I’ve had a Stroke! Now what?

What causes a stroke and what can be done to return to normal function?

Written by Greta Myers, DPT

Article

What is a Stroke / CVA?  

A stroke occurs when there is a lack of blood flow to an area of the brain.

The blood flow to the brain is crucial to its function. Blood provides the nutrients that the brain needs. These blood vessels flow to all portions of the brain to ‘drop off’ the nutrients. The vessels are different sizes with smaller vessels tending to provide nutrients to a smaller portion of the brain while larger vessels provide nutrients to a larger portion of the brain. The body also has a backup plan in case something happens to one of them (i.e., stroke). The areas where they provide nutrients tend to overlap, like a Venn diagram. If an area of the brain is unable to get the blood flow and therefore unable to receive the nutrients it needs, that area of the brain will be damaged and unable to function.

There are two main types of strokes:

Ischemic Stroke There is a blood clot that prevents the flow of blood to the brain.

Ischemic Strokes account for 87% of strokes.2 These blood clots can occur for various reasons including atherosclerosis (hardening of vessels) or embolism (a blood clot gets dislodged from another area of the body and then gets stuck in a vessel in the brain). Typical treatment is either mechanical surgery to remove the clot or, if the response is fast enough, medication to break up the clot.

Hemorrhagic Stroke: A blood vessel has broken and is bleeding in the brain.

This type is less frequent, occurring in only about 13% of strokes.3 The blood vessel is usually in a weakened state. This could be caused by high blood pressure or an aneurysm. Blood is then pushing on the brain which causes damage and prevents the blood from delivering nutrients appropriately.

Effects of a Stroke:  Stroke presentation will depend on the location of the stroke, which can occur in various sections of the brain:

  • Frontal Lobe: Controls planning, problem solving, self-control, organization, and movement and well as the ability to speak
  • Parietal Lobe: Controls your somatosensory integration or your comprehension of pain, touch, temperature, and proprioception
  • Temporal Lobe: Regulates memory, your ability to understand language, and hearing
  • Occipital Lobe: Vision centers are located here
  • Cerebellum: Helps with coordination, vestibular system and balance

Depending on the location of the reduction in blood flow, different aspects of the body can be affected. For example, if there is a blood clot in the frontal lobe, you may have difficulty with moving your arms or your legs and controlling your movements such as transfers, walking, or stairs.

The brain can also be divided into the left and right halves, or hemispheres. Most of the neurons on the left side of the brain are wired to control the right side of the body and the right side of the brain to the left side of the body. Therefore, if you have a stroke on the left side of your brain, you are more likely to have more weakness, decreased sensation, or other impairments on the right side of your body.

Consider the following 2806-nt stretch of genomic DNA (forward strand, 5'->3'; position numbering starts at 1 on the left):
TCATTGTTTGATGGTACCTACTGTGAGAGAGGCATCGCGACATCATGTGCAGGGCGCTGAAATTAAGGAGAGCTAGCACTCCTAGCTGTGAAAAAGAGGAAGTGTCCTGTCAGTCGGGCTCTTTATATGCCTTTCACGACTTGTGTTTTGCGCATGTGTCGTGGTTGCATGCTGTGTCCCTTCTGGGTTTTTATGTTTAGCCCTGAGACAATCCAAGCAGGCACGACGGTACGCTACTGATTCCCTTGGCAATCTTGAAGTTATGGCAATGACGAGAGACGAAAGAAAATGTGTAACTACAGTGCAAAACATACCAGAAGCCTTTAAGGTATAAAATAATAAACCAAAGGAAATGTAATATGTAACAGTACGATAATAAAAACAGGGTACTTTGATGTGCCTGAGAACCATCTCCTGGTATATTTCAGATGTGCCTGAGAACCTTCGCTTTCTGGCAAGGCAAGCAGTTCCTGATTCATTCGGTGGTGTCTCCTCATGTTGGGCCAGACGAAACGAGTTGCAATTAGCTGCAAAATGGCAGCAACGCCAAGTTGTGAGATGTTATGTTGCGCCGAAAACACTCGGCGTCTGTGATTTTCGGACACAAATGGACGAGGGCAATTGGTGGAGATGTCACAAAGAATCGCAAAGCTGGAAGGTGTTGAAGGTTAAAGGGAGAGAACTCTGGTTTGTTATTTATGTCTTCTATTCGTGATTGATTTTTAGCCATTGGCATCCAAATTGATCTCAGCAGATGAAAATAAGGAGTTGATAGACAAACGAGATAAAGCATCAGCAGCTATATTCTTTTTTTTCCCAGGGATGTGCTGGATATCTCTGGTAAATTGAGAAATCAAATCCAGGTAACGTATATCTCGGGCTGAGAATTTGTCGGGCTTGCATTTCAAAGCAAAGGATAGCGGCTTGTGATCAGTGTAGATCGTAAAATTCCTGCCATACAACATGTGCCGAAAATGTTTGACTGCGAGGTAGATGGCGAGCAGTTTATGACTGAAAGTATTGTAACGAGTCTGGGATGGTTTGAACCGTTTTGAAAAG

So what should you do if you or a loved one has had a stroke?

Therapy can help!  There are multiple types of therapy that can be beneficial for those who have suffered a stroke:

  • Speech Therapy can help with swallowing, speech, and cognition.
  • Occupational Therapy can specialize in vision, work on cognition, and hobbies/daily tasks.
  • Physical Therapy will be help regain function and control over your muscles, help to restore your balance and gain strength.

As a physical therapist, I am passionate about the role of physical therapy in stroke recovery. Physical therapy can improve your strength and movement in your arms, legs, and trunk and improve your ability to walk, transfer, and balance. Physical Therapists will train you to properly use any necessary durable medical equipment and adaptive equipment. Physical therapy can also prevent secondary impairments and work with your family/caregiver to ensure everyone’s safety.

Depending on the level of dysfunction, it may prove prudent to seek out a physical therapist who specializes in neurological rehabilitation.  When scheduling, be sure to ask if there is a therapist who treats neurological patients regularly or has further training including Neurological Clinical Specialist (NCS) or Certified Stroke Rehab Specialist (CSRS).

Seek Community Support:  Another important step on your road to recovery is to get involved in your community. You are not alone in this journey. Staying connected with friends and family can be beneficial. Finding a support group for the survivor, caregiver, or both can help you as you transition to a different lifestyle. These groups can also provide more resources for the survivor or caregiver to help with equipment, education, or navigating returning to activities. Finding people who support you is crucial to returning to the life you want.

The brain is complicated, and we are here to help! Please email Greta Myers, Neurological Physical Therapist, with any questions as you are navigating these changes if you or a loved one has had a stroke.